"To hell with you and your union, we are going whatever you say". An ethnographic study of how class, race, ethnicity, and immigration affected the Brexit referendum
Master's thesis submitted at Department of Social Anthropology, spring 2018.
By: Kjersti Følling Slettemark
Supervisor: Professor Andrew Lattas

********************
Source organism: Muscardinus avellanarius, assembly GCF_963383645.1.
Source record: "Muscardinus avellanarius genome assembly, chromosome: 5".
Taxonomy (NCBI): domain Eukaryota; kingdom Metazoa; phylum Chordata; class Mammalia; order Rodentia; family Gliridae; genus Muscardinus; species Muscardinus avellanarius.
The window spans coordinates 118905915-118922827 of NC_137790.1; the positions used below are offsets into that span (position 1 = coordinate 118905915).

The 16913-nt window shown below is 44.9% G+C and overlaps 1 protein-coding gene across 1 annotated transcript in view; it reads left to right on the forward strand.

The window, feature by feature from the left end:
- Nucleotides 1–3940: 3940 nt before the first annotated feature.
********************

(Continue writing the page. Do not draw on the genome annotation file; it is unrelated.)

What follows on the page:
Based on a five-month long fieldwork in Wigan, North West England this thesis presents an analysis of how class, immigration, ethnicity and race affected the Brexit referendum. I did my fieldwork in a post-industrialised area, where cotton and coal where the main industry. In the 80’s when Margaret Thatcher was Prime Minister, she and her government maid cut in the industrialisation. The cut in the industrialisation made people struggle to find work, and this is still the case so many people are receiving welfare. Around the canal where they in the earlier days where freighting cotton and coal has been rebuilt and it is made nature reservations instead. Many of the houses in the area are worn, and it seems like they have not been prioritized the latest years. This do also make housing problems, there is not enough houses for the individuals. In the National Health System (NHS) there is also a lot of waiting before people get an appointment. There has been a high income of both EU immigrants and immigrants from outside the EU the last couple of years and some of the British people have seen this as a problem. It has been claimed that this is one of the reasons for why many people wanted to leave the EU. In the area where I have been doing fieldwork, there is not many immigrants, however, many of the inhabitants voted to Leave the EU because of immigration. People get their opinions from what they see and hear, and media must be said to have a large influence in people’s opinion. The European Union is an organization who tries to unite the European nations by set up many deals between them. My interlocutors do see some disadvantages with this organization and claims that they do not find the organization democratic enough. By following the everyday life amongst my interlocutors, who is identified by both the working class and middle class, I have seen how they have acted in different arenas. I used a lot of time in a chairytshop where I have seen unpaid workers who are doing work-training whilst looking for a job and people who were doing volunteer work because they wanted to do something valuable. In addition, I have been doing weekly activities such as cycling and jogging, and I have been going regularly to the pubs. Through the months in field I have also been participating in political meetings on both the left wing and right wing political parties to see how these to political sides differs from each other.